Murderer threat to slit prison officer’s throat

by Gazette Reporter
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By Jessica Magee

A man serving a life sentence for murder has received a two-year sentence after he threatened to slit a prison officer’s throat with a sharpened piece of metal during a routine cell check.

Daniel McDonnell (28), of Brookview Lawn in Tallaght, pleaded guilty to threatening to kill or cause serious harm to a prison officer at Wheatfield Prison, Cloverhill Road, Clondalkin, on August 12, 2021.

McDonnell is currently serving a mandatory life sentence for the murder of 16-year-old Melanie McCarthy McNamara eleven years ago.

The teenage girl was shot in the head as she sat in a car with two others at Brookview Way in Tallaght on February 8, 2012.

At a hearing last week, Dublin Circuit Criminal Court heard that the prison officer was carrying out checks and observations on a number of prisoners on the day in 2021.

Garda Mark Grant told Emmet Nolan BL, prosecuting, that the officer saw the accused carving into the viewing glass of his cell with a sharpened piece of metal.

When asked what he was going, McDonnell replied: “I’m cutting through both sides of the glass so I can spray piss and shit at whoever scumbag officer that comes near the door.”

The court heard that the officer closed the hatch and left for a few minutes in the hopes that McDonnell would calm down.

However, when the officer returned and opened the hatch again, McDonnell held up the sharpened metal and said: “See this? I’ll slit your throat with this. If I can’t do it, I’ll get someone on the outside to do it. I can get that sorted,” he added.

The prison officer reported the matter and said he was shocked, worried and concerned over the threat made to him.

McDonnell was arrested the following January and accepted that he had been “sharpening up a shiv” and had told the prison officer to go away.

McDonnell told gardaí that he “snapped” when the officer said something derogatory about his sentence and responded by calling him a scumbag. “I probably did say I would stab him to death. I really can’t remember; there’s something wrong with my memory,” he said.

McDonnell has 36 previous convictions, including two threats to kill in 2020 and the 2012 murder.

Gda Grant agreed with Sarah Jane O’Callaghan BL, defending, that the accused had totally apologised for his remarks and his behaviour towards the prison officer.

Counsel told the court her client said the word “knacker” had been used towards him when derogatory remarks were made about this previous conviction.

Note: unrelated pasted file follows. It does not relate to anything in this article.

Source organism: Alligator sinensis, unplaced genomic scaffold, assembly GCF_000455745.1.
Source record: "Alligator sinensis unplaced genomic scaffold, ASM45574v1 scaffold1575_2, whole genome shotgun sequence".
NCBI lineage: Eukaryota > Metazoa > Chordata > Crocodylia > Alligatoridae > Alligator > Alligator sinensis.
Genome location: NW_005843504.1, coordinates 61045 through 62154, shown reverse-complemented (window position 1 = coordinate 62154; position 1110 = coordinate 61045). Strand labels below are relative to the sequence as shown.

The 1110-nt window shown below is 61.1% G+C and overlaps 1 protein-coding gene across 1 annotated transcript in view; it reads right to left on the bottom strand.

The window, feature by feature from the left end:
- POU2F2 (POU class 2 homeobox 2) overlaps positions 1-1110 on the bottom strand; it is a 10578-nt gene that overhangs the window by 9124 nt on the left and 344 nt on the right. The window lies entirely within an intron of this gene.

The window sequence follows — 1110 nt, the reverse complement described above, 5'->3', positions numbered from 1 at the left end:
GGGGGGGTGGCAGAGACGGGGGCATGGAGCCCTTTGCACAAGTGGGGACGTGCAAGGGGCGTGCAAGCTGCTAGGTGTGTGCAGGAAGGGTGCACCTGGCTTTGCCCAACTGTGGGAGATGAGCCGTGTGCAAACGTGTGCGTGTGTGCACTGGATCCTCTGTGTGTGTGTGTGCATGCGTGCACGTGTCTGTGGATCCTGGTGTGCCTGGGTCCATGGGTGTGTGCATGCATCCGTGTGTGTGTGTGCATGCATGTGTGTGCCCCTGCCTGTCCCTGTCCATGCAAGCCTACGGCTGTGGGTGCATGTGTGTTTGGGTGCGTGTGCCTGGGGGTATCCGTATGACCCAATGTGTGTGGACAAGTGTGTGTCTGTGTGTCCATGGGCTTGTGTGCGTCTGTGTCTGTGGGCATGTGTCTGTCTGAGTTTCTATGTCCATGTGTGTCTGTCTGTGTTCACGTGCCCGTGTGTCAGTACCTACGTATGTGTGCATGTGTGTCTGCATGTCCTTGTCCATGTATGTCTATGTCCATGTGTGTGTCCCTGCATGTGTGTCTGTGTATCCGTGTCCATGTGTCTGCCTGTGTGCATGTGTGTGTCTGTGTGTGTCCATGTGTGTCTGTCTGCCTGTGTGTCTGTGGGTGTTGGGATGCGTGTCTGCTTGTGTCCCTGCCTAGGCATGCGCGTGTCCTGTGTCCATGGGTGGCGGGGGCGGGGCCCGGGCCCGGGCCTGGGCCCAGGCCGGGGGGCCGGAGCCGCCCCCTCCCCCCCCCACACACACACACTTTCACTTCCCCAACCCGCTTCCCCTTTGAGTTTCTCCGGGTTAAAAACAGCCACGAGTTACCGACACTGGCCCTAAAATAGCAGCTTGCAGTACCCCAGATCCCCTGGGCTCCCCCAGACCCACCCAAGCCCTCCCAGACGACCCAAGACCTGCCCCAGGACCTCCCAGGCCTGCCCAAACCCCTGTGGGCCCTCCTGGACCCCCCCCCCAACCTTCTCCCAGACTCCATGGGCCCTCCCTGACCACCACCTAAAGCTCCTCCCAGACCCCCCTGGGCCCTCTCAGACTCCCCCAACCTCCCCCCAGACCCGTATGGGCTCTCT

The court heard that McDonnell’s friends had been killed in a car crash the previous week and that a “congratulations” card had been put under his cell door.

Ms O’Callaghan said her client fully accepts his guilt in relation to the murder of an innocent girl in 2012 and is extremely remorseful.

McDonnell was aged 17 at the time he carried out the murder, the court heard.

Counsel said McDonnell has experienced difficulties within the prison system and has also suffered significant mental health issues.

He spent a number of years in solitary confinement and had self-harmed so seriously on one occasion that he required immediate hospitalisation and surgery to his neck, the court heard.

Ms O’Callaghan said McDonnell was a “vulnerable prisoner” but is now receiving psychological and psychiatric help and is in a much better place than when he came into prison.

She said McDonnell was very sorry and knew that the officer was just doing his job.

Judge Orla Crowe noted that the threats made by McDonnell were not “idle threats” and that the officer had been shocked and worried, although he had declined to make a victim impact statement.

The judge also noted that McDonnell had been issued with a P19 disciplinary report. Judge Crowe said the prison officer had only been doing his duty and that she wished to mark the seriousness of the offence.

She set a headline sentence of three years but reduced this to two years and backdated it to May 2 this year, when McDonnell pleaded guilty.

The judge noted that McDonnell has good family support and finds custody difficult.

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